KAZAN: The group stage of the World Cup is all very well but the knockout round is the greater theatre. This is where a cast who have honed their performance in the repertory fringe strut their stuff in front of the brightest footlights.
Thus France’s 4-3 victory over Argentina which launched the second round in Russia was of a technical and dramatic quality beyond anything the eight groups had to offer fans in 11 venues and television viewers all around the planet.
Many of the post-mortems over the next days will dwell on the despair seared across the face of Leo Messi after surely his last World Cup. But it would be unfair to focus on the losers when the French had a magnificent win to celebrate plus the promotion of a new young star in the World Cup firmament.
At 19 Kylian Mbappe is the youngest French player ever to score not just one but two goals at the World Cup. Not only that but it was his 60-yard dash which drew the penalty from which Antoine Griezmann clipped Les Bleus into the lead. Mbappe subsequently became the first teenager to score twice at the finals since England’s Michael Owen in 1998.
His match-winning brilliance vindicated the €180m fee which PSG have agreed to pay Monaco for a youngster who was only, formally, on loan to them this past season. By happy coincidence – destiny, even? – Mbappe was born in 1998, the year his manager Didier Deschamps captained France to World Cup glory.
Argentina, from their initial 1-1 draw with the minnows of Iceland, had been an accident waiting to happen. Coach Jorge Sampaoli, in a perpetual panic of indecision, swapped tactics, team shape and player selection from game to game.
Against France, he decided outstanding attackers such as Gonzalo Higuain, Paulo Dybala and Sergio Aguero should all start on the substitutes’ bench while he deployed Messi as a so-called ‘false No9’. Messi was thus asked to be inspiration, playmaker and striker all in one. Even for the five-times World Player of the Year this was too much.
Thus Argentina were condemned to head home though whether Sampaoli will dare take the same flight may be another matter. The hinchada back in Argentina will forgive the players far sooner than they will forgive the manager, always the scapegoat.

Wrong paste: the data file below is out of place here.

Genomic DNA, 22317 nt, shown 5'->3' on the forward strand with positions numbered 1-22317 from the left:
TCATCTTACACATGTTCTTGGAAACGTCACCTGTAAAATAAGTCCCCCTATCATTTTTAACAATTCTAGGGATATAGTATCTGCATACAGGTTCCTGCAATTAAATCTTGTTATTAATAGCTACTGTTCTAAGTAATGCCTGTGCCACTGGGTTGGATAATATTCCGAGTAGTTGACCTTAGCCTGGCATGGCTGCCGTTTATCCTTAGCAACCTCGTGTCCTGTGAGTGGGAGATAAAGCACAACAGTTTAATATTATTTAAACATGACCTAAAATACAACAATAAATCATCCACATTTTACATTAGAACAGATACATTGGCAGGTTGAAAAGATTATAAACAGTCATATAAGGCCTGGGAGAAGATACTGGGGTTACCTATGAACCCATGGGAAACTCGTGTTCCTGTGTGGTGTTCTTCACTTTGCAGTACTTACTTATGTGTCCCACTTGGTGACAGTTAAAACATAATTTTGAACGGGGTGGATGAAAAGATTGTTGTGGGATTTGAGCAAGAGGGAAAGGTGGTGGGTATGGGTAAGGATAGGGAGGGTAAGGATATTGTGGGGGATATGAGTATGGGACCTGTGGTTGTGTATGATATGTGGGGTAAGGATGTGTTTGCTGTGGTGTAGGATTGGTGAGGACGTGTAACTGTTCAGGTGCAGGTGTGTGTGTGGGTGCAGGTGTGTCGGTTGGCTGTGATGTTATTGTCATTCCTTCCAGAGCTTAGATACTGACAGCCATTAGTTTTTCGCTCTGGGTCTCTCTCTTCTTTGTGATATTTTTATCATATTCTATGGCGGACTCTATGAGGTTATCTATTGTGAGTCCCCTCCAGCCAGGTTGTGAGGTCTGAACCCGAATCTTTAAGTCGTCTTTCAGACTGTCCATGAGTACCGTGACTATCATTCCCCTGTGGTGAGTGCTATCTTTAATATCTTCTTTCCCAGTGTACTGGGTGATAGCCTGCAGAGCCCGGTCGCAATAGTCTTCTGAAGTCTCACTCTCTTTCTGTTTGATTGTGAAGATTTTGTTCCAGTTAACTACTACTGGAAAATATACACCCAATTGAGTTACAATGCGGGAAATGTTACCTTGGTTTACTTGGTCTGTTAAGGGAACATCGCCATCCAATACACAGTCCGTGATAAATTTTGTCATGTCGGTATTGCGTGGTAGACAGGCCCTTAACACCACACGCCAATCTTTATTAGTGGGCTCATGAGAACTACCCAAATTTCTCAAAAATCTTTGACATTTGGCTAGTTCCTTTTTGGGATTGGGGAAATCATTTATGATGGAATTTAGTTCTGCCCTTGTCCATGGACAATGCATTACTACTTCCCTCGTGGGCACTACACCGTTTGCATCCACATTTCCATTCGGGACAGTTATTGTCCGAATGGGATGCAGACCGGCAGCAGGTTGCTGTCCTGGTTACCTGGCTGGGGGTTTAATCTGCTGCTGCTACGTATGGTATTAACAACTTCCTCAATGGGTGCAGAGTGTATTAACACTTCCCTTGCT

France made a sharp start. In the eighth minute Griezmann struck the bar with a free kick after Javier Mascherano had brought down Mbappe. Two minutes later Mbappe embarked on a 60-yard dash from of his own half which was ended only by a trip from Marcos Rojo and Griezmann’s penalty opened. This was, for the record, the 19th successful conversion of a record 25 spot kicks at these finals.
They might have scored more. Paul Pogna thrashed a free kick too high and Olivier Giroud was just too late to reach a right-wing cross from fullback Benjamin Pavard. But those failings proved costly as Angel Di Maria – out of nowhere – arrowed home an angled drive from 30yd.
Argentina had dragged themselves back from the brink of group stage elimination with a tumultuous 2-1 win over Nigeria. That passion raised its head again after the interval as a shot from Messi deflected off the foot of fullback Gabriel Mercado and handed them the lead.
Suddenly the thousands of Argentinian fans, chanting, singing, cheering, twirling their shirts in the air, believed. That was their mistake. Their team had been drained of energy and willpower by the sinew-straining of a recovery too far.
A mere nine minutes later it was Mercado’s opposite number, France rightback Benjamin Pavard, who struck a superb equaliser. Seven minutes more and Mbappe drilled home from close range before claiming his own second and a French fourth goal on the run after a delicate assist from Giroud. France had thus managed one more goal in 68 minutes than in all their three unimpressive group matches.
Argentina, from deep within their talent, dug reserves of pride to pursue one last resurrection. In vain. Messi wriggled into space but mis-hit his shot. He did set up a stoppage-time goal for substitute Aguero. But it was all too desperate and too late.
In any case, to be fair, Argentina’s players had defied their own disorganisation to reach this stage in the first place.